This doesn’t pass the smell test: using a corporation’s credit to borrow money buy back the corporation’s shares or pay dividends to support the share price and not coincidentally “enhance” the value of employee stock options. As IBM is proving, such tactics can redound to the corporations long-term detriment. From Wolf Richter at wolfstreet.com:
Financial Engineering bites back.
When IBM announced earnings last week, it talked about all the great things it was accomplishing to compensate for the fact that revenues had plunged 14% from a year ago to $19.28 billion, and that even “revenues from continuing operations,” after accounting for operations it had shed, dropped 1%. It was the 14th quarterly revenue decline in a row. Three-and-a-half years!
It’s not the only American tech company with declining revenues. There are a whole slew of them, mired in the great American revenue recession, including Microsoft, whose revenues plunged 12%. So they – big tech – are in this together.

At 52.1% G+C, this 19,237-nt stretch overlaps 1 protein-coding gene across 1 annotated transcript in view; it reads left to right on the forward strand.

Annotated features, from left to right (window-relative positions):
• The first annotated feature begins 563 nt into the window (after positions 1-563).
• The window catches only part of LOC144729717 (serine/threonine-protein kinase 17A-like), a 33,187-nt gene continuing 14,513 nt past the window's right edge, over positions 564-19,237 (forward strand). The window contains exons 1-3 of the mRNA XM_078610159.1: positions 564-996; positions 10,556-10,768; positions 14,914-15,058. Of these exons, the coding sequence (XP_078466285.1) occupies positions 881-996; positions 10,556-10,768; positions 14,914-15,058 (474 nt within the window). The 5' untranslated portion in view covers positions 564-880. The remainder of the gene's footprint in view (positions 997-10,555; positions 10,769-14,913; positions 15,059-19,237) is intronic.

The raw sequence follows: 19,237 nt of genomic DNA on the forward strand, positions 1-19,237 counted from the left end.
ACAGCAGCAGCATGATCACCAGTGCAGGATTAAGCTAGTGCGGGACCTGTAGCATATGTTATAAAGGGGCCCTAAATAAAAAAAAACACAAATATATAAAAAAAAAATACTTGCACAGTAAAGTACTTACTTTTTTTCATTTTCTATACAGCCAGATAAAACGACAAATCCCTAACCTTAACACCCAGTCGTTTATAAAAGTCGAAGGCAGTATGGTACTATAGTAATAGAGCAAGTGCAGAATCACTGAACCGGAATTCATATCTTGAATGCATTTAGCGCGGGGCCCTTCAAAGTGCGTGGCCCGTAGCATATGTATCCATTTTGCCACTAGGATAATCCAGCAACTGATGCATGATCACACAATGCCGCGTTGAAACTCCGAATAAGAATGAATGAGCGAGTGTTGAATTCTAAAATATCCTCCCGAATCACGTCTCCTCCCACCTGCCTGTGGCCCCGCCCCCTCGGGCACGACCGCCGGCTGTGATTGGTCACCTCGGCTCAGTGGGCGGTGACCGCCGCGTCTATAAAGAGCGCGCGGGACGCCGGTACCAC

But turns out, IBM’s revenues, as bad as they have been, might have been subject a little more financial engineering than normally allowed.
Today, IBM disclosed that the Securities and Exchange Commission is investigating how it has accounted for these lousy revenues. The one-sentence disclosure was tucked away in a footnote on page 45 of its SEC Form 10-Q, which it filed today:
In August 2015, IBM learned that the SEC is conducting an investigation relating to revenue recognition with respect to the accounting treatment of certain transactions in the U.S., U.K. and Ireland. The company is cooperating with the SEC in this matter.
“A company spokesperson wasn’t immediately available to elaborate on the probe,” according to the Wall Street Journal.
As I’m writing this, IBM is down 4% to $138, a new 52-week low:
To continue reading: IBM Discloses SEC Investigation, Shares Plunge